Why is it that everybody is always so surprised when other cultures aside from our own evolve and change to suit the times? It's like we want them to stay stuck in the past, playing their interesting "folk music" and dressing up in their "traditional" costumes for our entertainment. Unfortunately, that music and those costumes, if they ever really existed outside of some romantic vision offered up by people outside of the culture, have very little to do with the realities of life in the 21st century. There's nothing wrong with honouring the traditions of the past, but any culture that can't continue to evolve runs the risk of stagnating and losing its power to speak to its own people.
For many years the image of the Eastern European musician playing a fiddle or a balalaika and wearing colourfully embroidered clothing has lingered. Who knows where this image came from initially and whether or not it had any validity. Even if it did, to assume a people whose population is spread over thousands of square miles would play the same types of music, let alone dress the same is not just unrealistic but insulting. Cultural stereotypes are dangerous because they allow people to think of those in question as somehow less than or different from normal. It then becomes easy to discriminate against them, because they aren't like us.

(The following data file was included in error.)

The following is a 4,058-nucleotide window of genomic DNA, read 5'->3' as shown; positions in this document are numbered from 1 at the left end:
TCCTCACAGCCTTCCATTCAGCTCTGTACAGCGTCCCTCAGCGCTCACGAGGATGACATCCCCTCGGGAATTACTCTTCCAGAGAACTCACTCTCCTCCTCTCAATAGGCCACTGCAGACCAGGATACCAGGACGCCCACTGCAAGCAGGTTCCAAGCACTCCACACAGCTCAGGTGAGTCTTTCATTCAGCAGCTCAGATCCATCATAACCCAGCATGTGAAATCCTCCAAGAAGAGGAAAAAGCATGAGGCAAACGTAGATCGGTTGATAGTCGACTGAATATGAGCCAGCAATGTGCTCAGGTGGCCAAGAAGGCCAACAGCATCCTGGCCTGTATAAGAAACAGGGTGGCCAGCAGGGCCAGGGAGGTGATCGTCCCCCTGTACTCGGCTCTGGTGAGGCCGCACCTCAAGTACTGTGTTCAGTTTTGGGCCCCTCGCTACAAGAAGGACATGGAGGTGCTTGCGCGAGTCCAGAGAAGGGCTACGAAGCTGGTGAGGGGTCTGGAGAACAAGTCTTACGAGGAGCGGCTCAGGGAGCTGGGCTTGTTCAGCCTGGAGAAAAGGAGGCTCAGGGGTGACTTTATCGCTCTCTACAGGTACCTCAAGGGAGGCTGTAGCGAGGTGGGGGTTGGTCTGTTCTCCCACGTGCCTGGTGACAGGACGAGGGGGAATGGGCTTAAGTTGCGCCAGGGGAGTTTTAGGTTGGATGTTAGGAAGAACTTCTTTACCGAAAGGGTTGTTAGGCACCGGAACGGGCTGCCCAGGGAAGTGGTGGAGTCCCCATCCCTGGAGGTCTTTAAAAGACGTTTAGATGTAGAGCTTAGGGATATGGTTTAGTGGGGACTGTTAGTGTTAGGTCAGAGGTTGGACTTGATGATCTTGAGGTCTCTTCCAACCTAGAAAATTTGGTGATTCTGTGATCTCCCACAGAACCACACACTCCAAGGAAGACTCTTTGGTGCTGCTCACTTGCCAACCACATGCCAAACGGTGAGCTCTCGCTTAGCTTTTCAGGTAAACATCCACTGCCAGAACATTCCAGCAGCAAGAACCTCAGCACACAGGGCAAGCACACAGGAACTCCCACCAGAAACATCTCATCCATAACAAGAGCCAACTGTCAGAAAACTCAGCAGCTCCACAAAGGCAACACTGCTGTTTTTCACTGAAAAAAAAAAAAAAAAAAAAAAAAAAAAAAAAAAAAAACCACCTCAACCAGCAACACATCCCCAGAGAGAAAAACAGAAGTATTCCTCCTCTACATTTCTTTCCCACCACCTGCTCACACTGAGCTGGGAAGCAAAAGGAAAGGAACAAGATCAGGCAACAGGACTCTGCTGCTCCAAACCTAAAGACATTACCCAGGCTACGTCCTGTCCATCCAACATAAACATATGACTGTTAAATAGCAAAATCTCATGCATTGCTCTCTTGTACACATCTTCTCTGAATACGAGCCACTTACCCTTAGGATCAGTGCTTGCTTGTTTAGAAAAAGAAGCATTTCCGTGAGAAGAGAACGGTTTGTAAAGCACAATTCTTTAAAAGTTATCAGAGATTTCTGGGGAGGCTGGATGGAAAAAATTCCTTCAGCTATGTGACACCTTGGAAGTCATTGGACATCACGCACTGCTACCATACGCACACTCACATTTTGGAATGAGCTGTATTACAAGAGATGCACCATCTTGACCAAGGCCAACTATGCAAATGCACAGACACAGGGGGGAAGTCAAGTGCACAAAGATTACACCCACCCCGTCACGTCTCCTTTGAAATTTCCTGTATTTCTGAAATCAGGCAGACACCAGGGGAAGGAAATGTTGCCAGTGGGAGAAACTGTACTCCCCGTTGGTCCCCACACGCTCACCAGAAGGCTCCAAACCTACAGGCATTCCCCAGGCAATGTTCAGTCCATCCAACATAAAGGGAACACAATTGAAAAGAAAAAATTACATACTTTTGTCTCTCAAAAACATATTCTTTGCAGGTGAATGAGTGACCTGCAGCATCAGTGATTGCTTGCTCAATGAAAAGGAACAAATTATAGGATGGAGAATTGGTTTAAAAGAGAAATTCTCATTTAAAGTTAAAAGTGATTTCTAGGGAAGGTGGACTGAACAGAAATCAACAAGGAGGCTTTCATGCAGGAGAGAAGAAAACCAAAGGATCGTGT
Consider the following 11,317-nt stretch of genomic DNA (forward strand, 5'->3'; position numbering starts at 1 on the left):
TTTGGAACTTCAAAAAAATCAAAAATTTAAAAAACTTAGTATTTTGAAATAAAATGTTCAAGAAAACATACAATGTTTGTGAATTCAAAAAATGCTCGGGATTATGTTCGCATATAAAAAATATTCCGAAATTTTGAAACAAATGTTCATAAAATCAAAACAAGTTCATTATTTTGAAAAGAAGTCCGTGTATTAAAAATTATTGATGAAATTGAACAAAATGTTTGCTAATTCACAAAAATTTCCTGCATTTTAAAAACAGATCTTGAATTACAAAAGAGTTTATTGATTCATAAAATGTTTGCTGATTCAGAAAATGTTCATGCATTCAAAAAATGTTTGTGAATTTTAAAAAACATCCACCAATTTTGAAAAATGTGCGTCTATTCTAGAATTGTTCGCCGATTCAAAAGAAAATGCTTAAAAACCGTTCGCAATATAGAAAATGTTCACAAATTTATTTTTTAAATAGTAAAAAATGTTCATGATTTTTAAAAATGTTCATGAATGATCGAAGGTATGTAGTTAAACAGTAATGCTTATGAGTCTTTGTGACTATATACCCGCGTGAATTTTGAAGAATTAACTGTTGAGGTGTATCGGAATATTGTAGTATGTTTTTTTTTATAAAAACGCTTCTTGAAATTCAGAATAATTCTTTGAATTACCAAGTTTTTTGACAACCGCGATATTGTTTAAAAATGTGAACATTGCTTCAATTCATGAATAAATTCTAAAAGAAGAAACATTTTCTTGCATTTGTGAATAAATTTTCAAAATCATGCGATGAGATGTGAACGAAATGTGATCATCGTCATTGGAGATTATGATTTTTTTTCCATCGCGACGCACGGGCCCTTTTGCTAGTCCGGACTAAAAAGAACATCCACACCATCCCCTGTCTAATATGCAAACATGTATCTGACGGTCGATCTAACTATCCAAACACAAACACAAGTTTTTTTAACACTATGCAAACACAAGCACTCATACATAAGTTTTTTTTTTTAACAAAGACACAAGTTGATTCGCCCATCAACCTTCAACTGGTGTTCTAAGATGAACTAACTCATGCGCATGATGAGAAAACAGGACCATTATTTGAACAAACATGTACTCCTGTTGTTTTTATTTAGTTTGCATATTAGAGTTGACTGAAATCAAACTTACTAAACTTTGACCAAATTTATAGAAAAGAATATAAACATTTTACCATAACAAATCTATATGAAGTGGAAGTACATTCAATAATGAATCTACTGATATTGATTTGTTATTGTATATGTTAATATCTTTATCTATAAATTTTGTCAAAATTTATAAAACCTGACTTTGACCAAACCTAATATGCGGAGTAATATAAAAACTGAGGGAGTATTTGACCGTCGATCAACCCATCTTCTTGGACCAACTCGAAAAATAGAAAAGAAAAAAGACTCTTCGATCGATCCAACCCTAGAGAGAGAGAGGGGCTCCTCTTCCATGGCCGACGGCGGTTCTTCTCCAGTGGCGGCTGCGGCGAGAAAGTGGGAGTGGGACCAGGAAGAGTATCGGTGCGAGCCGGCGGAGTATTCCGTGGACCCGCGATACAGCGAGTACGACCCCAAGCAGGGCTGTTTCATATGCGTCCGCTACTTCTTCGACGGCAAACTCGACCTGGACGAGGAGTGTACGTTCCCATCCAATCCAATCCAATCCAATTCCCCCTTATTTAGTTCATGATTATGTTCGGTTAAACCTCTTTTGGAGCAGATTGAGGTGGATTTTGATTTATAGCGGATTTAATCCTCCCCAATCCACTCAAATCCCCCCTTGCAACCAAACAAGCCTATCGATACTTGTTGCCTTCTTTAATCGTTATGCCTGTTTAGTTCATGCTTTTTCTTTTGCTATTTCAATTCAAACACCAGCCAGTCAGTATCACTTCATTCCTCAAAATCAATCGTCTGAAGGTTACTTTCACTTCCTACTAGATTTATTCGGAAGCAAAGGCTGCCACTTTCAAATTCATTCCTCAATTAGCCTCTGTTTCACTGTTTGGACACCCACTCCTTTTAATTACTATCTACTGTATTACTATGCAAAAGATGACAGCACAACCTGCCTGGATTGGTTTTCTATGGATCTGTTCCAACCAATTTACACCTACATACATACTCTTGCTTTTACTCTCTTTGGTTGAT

So expecting a new generation of Eastern European musicians to be content with putting on cute cultural displays after what they've lived through is ridiculous. I don't know about you, but I'd expect to hear something that reflected what's going on in their lives.
Which is exactly what you get from Moldavian-based Zdob Si Zdub's new release, Basta Mafia, on the great German Asphalt Tango label as an import in North America yesterday, February 14, 2012. It's a brilliant piece of work, combining biting political commentary and messages of hope for a better world, played over a wonderful melange of styles as the band employs everything from folk to punk, and almost everything in between to get their message across. Yet for all the variety, and the lack of cohesion that it might imply, each song is connected to the rest by the elements they all have in common.